#Robonaut 2
Man and Machine
While Robonaut 2 has been busy testing its technology in microgravity aboard the International Space Station, NASA and General Motors have been working together on the ground to find new ways those technologies can be used.
The two groups began working together in 2007 on Robonaut 2, or R2, which in 2011 became the first humanoid robot in space. NASA and GM now are developing a robotic glove that auto workers and astronauts can wear to perform their respective jobs, while reducing the risk of repetitive stress injuries.
Officially, it’s called the Human Grasp Assist device, but generally it’s called the K-Glove or Robo-Glove. In this image, Robonaut and a spacesuit-gloved hand are extended toward each other to demonstrate the collaboration between robots and humans in space.

Man and Machine

While Robonaut 2 has been busy testing its technology in microgravity aboard the International Space Station, NASA and General Motors have been working together on the ground to find new ways those technologies can be used.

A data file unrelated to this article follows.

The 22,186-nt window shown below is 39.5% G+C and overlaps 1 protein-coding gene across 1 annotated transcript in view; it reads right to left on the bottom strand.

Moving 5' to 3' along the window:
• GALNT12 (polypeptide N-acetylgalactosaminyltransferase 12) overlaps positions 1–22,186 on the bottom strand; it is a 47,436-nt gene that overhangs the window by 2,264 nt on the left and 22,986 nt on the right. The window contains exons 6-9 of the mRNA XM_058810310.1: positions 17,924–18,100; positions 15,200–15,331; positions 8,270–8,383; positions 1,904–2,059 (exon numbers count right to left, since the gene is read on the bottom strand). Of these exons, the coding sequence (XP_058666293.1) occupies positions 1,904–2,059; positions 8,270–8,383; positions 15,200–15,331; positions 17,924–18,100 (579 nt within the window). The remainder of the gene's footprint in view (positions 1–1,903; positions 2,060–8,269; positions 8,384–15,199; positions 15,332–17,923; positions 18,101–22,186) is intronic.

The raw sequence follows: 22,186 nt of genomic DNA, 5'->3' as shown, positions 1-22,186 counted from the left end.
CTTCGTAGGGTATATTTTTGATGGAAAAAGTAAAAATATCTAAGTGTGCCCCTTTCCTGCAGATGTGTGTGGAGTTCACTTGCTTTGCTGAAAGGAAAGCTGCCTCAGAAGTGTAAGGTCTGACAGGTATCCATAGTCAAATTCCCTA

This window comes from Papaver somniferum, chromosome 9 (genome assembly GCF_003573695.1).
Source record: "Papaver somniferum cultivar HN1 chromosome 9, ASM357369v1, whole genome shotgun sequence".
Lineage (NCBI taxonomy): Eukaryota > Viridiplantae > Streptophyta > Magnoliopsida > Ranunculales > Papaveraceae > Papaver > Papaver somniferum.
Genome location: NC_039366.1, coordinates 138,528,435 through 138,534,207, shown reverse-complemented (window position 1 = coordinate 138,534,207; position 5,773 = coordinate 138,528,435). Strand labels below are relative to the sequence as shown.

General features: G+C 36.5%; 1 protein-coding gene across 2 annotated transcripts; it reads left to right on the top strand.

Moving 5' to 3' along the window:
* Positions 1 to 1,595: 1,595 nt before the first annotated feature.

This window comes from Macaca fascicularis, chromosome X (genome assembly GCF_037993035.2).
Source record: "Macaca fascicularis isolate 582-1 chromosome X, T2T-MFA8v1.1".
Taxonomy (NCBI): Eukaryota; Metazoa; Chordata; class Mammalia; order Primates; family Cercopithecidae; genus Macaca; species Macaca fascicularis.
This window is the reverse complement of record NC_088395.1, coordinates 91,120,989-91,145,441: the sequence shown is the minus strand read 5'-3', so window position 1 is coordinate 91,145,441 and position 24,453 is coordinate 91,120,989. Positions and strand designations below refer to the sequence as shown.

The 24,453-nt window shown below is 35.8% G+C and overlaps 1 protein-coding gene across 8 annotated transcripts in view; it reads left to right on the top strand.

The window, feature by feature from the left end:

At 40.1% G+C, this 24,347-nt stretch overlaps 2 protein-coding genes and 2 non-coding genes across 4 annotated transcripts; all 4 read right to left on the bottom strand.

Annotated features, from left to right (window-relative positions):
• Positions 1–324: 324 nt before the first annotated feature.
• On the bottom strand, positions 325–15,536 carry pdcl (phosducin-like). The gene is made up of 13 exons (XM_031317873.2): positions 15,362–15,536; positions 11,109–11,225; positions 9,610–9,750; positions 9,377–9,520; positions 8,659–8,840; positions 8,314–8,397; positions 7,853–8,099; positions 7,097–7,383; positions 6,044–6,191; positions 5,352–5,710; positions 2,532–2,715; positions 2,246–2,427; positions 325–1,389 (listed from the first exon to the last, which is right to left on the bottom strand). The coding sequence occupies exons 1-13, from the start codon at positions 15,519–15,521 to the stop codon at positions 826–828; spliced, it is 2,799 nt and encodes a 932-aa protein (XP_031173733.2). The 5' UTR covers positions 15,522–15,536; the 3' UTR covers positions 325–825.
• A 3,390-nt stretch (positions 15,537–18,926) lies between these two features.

The two groups began working together in 2007 on Robonaut 2, or R2, which in 2011 became the first humanoid robot in space. NASA and GM now are developing a robotic glove that auto workers and astronauts can wear to perform their respective jobs, while reducing the risk of repetitive stress injuries.

Officially, it’s called the Human Grasp Assist device, but generally it’s called the K-Glove or Robo-Glove. In this image, Robonaut and a spacesuit-gloved hand are extended toward each other to demonstrate the collaboration between robots and humans in space.

nasa.gov »

(4 Nov. 2011) Robonaut 2 — the first dexterous humanoid robot in space — is pictured in the Destiny laboratory of the International Space Station. NASA astronaut Mike Fossum, Expedition 29 commander; and Japan Aerospace Exploration Agency astronaut Satoshi Furukawa (both out of frame), flight engineer, spent several hours in Destiny checking out and operating R2.

(4 Nov. 2011) Robonaut 2 — the first dexterous humanoid robot in space — is pictured in the Destiny laboratory of the International Space Station. NASA astronaut Mike Fossum, Expedition 29 commander; and Japan Aerospace Exploration Agency astronaut Satoshi Furukawa (both out of frame), flight engineer, spent several hours in Destiny checking out and operating R2.

spaceflight.nasa.gov »

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